A high school friend once told me about a girl who actually thought I was the Martin Yan. She told the girl that she knew Martin Yan, but the girl thought she meant the guy who bones chickens and chops dee un-yuns. I was bewildered. I mistakenly believed I had buried him away in elementary school.
“She wants a picture with you and an autograph!”
“But the guy’s like fifty!” I said. “How am I anything close to the real thing?”
It didn’t occur to me at the time, but I wonder what it would have been like to swap identities with a man who made a living off of food and funny accents. To pull off a fake Chinese accent and masquerade as the chef–it wouldn’t have been right, at least not the right Martin Yan, but I could have played the part. I would have stood out, and my days would no longer be punctuated by unending question marks. I might have even scored a date or two. But then she’d probably want me to cook something, and I’d end up burning down her house.
* * *
Aside from the occasional “are-you-related-to” questions from college professors, I have mostly come out of this thing unscathed. I suppose it could be worse. I could have been named Benedict like the traitor, or be stuck with a Chinese monosyllabic repeating double name like Xing Xing.
But who am I? The high school me couldn’t tell you if he had tried. I wasn’t known for my cooking, or for anything really—I was just a skinny, run-of-the-mill, first-generation Chinese-American boy who wore his cousins’ hand-me-downs and occasionally made straight A’s. I wasn’t anything special; I didn’t have anything to offer. I challenged the world to a staring contest but it never blinked.
And that’s what bugged me, my lack of identity. I was a nobody lost in a deep ocean with six billion other people, struggling to stand out and find purpose in an increasingly whatever world.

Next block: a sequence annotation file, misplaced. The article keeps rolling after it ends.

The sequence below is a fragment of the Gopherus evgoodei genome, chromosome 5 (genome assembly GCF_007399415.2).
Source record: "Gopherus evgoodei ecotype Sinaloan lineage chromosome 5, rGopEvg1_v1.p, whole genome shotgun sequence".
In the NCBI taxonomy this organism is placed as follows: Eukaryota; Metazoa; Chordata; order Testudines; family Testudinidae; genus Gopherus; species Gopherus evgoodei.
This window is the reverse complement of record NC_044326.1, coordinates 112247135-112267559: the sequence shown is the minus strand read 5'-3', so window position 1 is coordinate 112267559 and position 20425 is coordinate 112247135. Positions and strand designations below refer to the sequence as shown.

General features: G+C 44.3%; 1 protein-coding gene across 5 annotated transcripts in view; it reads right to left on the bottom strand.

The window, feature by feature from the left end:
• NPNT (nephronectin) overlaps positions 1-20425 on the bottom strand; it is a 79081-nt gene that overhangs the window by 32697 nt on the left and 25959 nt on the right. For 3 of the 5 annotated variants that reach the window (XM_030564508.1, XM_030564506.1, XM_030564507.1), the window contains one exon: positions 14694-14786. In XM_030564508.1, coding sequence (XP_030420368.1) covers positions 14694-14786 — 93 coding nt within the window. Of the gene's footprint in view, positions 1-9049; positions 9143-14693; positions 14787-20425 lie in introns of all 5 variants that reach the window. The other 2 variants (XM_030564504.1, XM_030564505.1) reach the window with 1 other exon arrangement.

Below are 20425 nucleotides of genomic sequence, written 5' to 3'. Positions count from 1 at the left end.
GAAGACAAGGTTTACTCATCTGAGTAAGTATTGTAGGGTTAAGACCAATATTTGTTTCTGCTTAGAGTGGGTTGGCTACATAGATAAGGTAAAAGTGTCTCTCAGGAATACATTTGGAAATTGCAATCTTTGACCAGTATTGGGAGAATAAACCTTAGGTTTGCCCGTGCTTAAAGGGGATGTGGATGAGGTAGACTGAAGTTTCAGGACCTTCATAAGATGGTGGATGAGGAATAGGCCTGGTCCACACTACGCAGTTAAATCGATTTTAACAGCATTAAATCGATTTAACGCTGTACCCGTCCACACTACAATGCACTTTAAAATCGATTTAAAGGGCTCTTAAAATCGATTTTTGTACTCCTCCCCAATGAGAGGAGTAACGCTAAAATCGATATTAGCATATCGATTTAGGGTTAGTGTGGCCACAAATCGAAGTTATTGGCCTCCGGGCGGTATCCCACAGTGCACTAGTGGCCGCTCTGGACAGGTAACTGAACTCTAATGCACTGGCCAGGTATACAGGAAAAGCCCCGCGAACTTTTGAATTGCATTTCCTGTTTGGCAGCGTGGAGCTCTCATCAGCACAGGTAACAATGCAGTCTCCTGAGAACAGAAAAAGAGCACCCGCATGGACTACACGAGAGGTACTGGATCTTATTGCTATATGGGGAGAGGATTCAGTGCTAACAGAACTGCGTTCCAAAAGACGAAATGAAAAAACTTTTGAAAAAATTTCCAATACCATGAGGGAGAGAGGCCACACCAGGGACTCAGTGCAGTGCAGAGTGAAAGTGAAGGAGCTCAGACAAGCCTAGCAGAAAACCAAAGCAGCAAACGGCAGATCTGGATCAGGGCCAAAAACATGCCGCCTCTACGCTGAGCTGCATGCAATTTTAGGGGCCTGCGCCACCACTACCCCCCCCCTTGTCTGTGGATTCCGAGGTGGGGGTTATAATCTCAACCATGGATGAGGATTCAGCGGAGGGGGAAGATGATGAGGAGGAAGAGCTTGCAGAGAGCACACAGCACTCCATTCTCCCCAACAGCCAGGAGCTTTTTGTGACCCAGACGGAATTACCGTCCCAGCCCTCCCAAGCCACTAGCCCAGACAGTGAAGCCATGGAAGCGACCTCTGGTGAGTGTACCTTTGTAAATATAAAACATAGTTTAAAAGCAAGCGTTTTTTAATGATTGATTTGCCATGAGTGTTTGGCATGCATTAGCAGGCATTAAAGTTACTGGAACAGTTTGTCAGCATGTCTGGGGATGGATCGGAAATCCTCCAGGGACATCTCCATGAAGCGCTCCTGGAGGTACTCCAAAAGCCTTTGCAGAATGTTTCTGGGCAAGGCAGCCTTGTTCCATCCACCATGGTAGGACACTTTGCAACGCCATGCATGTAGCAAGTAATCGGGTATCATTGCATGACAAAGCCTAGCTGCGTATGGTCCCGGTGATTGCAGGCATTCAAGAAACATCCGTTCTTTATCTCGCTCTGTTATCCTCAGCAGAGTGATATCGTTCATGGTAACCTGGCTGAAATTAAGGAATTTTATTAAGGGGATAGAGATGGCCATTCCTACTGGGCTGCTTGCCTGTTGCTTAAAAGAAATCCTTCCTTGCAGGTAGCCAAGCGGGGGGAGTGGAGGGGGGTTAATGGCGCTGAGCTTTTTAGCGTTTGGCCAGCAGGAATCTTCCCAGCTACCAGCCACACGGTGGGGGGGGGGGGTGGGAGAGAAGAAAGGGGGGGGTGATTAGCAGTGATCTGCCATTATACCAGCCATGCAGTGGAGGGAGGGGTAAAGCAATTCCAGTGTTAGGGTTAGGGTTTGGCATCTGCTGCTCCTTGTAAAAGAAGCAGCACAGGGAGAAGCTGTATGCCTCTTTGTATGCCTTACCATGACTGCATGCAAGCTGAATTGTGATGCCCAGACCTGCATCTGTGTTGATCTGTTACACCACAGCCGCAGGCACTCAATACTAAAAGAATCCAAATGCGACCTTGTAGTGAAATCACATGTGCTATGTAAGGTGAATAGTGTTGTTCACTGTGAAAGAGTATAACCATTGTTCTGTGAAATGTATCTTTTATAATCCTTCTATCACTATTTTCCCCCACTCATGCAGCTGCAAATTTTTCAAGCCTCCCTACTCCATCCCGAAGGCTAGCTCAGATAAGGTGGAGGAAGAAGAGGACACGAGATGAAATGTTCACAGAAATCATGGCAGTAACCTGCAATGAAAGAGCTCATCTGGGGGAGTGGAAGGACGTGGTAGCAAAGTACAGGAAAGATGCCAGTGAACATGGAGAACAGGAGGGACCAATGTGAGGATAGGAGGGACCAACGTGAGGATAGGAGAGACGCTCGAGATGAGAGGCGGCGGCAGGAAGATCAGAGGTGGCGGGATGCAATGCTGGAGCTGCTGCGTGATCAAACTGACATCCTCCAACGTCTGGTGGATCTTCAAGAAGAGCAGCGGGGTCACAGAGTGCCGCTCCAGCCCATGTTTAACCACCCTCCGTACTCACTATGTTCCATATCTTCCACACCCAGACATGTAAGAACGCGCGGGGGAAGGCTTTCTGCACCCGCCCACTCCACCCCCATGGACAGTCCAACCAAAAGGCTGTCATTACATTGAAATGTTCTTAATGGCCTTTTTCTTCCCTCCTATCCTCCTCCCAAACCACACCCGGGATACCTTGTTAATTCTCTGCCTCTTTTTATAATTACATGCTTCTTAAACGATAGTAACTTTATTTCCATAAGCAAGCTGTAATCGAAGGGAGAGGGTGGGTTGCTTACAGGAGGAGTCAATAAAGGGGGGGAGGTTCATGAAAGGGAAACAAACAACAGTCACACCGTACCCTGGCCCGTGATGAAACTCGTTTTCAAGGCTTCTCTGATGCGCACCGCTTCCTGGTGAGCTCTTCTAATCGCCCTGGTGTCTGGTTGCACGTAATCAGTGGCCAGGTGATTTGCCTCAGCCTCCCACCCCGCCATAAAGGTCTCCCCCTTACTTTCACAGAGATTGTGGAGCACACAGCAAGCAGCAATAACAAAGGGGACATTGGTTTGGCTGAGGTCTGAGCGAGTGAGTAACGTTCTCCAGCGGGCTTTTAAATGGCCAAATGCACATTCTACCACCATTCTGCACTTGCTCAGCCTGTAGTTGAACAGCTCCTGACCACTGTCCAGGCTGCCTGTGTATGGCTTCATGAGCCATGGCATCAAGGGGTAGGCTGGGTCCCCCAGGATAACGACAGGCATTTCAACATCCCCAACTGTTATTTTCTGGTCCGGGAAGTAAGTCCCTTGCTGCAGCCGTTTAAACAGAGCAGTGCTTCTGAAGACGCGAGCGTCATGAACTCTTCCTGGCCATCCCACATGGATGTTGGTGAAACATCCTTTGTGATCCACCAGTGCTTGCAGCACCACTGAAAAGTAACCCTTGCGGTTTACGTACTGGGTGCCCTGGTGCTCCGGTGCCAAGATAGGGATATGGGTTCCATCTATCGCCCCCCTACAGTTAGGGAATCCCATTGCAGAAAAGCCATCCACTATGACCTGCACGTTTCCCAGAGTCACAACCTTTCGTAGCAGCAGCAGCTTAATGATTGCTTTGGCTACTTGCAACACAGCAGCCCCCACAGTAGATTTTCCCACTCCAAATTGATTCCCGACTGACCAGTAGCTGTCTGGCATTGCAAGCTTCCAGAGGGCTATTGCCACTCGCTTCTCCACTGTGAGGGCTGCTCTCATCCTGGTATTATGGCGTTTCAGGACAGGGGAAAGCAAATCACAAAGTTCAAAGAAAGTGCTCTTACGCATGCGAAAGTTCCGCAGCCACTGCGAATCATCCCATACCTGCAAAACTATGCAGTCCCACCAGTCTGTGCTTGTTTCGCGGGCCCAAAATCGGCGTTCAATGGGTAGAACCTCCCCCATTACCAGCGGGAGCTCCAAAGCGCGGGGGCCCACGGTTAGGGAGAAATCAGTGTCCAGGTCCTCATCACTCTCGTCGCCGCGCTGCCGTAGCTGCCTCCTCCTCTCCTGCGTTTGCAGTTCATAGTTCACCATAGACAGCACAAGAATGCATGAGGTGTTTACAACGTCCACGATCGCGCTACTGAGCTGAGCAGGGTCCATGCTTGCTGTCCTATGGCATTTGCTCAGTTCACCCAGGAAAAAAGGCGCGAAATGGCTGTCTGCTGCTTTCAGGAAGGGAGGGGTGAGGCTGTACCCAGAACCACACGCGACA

* * *
The summer going into my senior year of high school, I felt as though God was reaching out to give my life a new definition. He was offering me the sort of thing that would not only break labels but chains. I had been spending my summer days camping out in the gospels, reading about Jesus and his disciples. That’s when I heard him.
He was telling me I needed to be reborn.
It wasn’t audible or anything, but it was clear what he was asking for. I had been on stage for altar calls and I did the whole Sunday morning church bit, but this went beyond buildings and services. Jesus was saying that unless I allowed him to redefine everything about me, he would have nothing to do with me. He wanted it all—my struggles, desires, talents, and insecurities. He wanted to give me a new identity. Most of all he wanted me to be a part of his family.
I was now faced with the cross. The scandal of the cross is that someone as perfect and blameless as Jesus would play identity-swap with thieves. When Jesus hung on the cross he was effectively saying, “Here’s my name, my social security number, and my credit card. Charge everything—all your debts and losses—onto my account. Now take my perfect credit report and claim it as yours.” You don’t do that sort of thing, giving unlimited credit to people who have spending issues. But this is what he meant, when he promised the thief hanging next to him that they’d be together in paradise. And this is what he promised me.
That’s when it hit me. The crucifixion is the greatest act of thievery to have ever occurred in history. Jesus traded places with scoundrels and gave crowns to crooks. How is that fair? It didn’t make perfect sense to me on that day. But it was enough for a guilty thief to say I’m in.
* * *
As the days unfold I see the kingdom coming nearer. One day I will walk through the gates of heaven and they will all take one look at me and say, “Welcome home, Martin Yan, who is not the famous chef but the insecure Jesus lover. We’ve heard a lot about you. Come on in, the Father’s waiting.”
They won’t be asking for ID. On that day it will be as clear as dee un-yuns.